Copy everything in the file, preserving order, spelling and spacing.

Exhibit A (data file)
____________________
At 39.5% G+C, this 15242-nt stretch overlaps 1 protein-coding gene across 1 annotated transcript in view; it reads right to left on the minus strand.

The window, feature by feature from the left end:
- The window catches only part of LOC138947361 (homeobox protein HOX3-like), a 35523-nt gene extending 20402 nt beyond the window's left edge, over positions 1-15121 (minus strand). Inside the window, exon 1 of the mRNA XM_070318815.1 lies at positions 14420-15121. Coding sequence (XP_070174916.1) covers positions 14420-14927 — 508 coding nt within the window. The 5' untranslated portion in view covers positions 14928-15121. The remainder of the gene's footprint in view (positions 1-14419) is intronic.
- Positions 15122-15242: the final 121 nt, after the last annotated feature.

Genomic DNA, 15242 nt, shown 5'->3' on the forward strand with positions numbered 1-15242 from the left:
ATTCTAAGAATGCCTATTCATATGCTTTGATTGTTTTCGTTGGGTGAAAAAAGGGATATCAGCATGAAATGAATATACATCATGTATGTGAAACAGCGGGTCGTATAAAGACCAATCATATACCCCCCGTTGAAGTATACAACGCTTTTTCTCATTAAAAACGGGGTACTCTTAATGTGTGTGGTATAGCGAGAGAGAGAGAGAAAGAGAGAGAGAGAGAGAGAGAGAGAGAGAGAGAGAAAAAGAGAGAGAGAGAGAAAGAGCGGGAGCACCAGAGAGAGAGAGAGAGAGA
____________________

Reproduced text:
At 39.5% G+C, this 15242-nt stretch overlaps 1 protein-coding gene across 1 annotated transcript in view; it reads right to left on the minus strand.

The window, feature by feature from the left end:
- The window catches only part of LOC138947361 (homeobox protein HOX3-like), a 35523-nt gene extending 20402 nt beyond the window's left edge, over positions 1-15121 (minus strand). Inside the window, exon 1 of the mRNA XM_070318815.1 lies at positions 14420-15121. Coding sequence (XP_070174916.1) covers positions 14420-14927 — 508 coding nt within the window. The 5' untranslated portion in view covers positions 14928-15121. The remainder of the gene's footprint in view (positions 1-14419) is intronic.
- Positions 15122-15242: the final 121 nt, after the last annotated feature.

Genomic DNA, 15242 nt, shown 5'->3' on the forward strand with positions numbered 1-15242 from the left:
ATTCTAAGAATGCCTATTCATATGCTTTGATTGTTTTCGTTGGGTGAAAAAAGGGATATCAGCATGAAATGAATATACATCATGTATGTGAAACAGCGGGTCGTATAAAGACCAATCATATACCCCCCGTTGAAGTATACAACGCTTTTTCTCATTAAAAACGGGGTACTCTTAATGTGTGTGGTATAGCGAGAGAGAGAGAGAAAGAGAGAGAGAGAGAGAGAGAGAGAGAGAGAGAGAAAAAGAGAGAGAGAGAGAAAGAGCGGGAGCACCAGAGAGAGAGAGAGAGAGA